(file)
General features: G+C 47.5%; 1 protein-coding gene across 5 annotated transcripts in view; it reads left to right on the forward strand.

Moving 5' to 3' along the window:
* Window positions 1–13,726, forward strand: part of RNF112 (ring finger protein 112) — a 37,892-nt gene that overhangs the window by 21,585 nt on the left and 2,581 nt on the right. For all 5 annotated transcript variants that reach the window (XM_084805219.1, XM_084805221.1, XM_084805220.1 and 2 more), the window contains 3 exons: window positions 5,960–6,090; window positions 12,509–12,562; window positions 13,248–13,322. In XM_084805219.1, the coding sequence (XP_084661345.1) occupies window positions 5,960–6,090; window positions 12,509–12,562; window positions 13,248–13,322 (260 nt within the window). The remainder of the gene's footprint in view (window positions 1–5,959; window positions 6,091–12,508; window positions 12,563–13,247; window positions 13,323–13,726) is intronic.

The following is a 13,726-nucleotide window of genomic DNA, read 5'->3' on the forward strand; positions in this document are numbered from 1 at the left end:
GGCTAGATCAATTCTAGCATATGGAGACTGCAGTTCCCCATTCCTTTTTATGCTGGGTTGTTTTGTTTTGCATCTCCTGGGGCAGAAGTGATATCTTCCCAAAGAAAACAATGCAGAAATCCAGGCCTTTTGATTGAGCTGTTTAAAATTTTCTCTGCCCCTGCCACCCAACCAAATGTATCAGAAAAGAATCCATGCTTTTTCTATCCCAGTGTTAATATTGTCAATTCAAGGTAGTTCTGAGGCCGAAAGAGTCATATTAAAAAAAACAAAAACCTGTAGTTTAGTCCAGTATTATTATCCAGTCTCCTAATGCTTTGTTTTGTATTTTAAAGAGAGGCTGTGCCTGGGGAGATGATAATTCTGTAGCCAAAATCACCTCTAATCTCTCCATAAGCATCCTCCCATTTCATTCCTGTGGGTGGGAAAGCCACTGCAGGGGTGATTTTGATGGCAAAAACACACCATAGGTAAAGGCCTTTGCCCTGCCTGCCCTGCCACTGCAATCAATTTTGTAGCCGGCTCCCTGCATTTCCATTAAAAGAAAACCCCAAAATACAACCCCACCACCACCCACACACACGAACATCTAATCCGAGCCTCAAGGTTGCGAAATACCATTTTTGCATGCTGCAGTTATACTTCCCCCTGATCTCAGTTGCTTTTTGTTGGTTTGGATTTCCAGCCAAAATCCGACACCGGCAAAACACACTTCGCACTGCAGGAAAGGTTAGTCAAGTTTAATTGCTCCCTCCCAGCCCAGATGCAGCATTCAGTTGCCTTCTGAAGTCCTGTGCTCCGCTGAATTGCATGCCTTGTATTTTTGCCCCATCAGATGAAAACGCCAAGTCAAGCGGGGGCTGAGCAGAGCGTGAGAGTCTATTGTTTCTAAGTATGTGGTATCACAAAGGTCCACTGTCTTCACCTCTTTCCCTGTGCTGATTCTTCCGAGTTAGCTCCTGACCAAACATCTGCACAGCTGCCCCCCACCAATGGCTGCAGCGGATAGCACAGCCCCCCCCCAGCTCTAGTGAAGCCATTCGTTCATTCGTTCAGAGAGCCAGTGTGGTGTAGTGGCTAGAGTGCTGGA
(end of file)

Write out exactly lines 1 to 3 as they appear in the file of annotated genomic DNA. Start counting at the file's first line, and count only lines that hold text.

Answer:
General features: G+C 47.5%; 1 protein-coding gene across 5 annotated transcripts in view; it reads left to right on the forward strand.

Moving 5' to 3' along the window:
* Window positions 1–13,726, forward strand: part of RNF112 (ring finger protein 112) — a 37,892-nt gene that overhangs the window by 21,585 nt on the left and 2,581 nt on the right. For all 5 annotated transcript variants that reach the window (XM_084805219.1, XM_084805221.1, XM_084805220.1 and 2 more), the window contains 3 exons: window positions 5,960–6,090; window positions 12,509–12,562; window positions 13,248–13,322. In XM_084805219.1, the coding sequence (XP_084661345.1) occupies window positions 5,960–6,090; window positions 12,509–12,562; window positions 13,248–13,322 (260 nt within the window). The remainder of the gene's footprint in view (window positions 1–5,959; window positions 6,091–12,508; window positions 12,563–13,247; window positions 13,323–13,726) is intronic.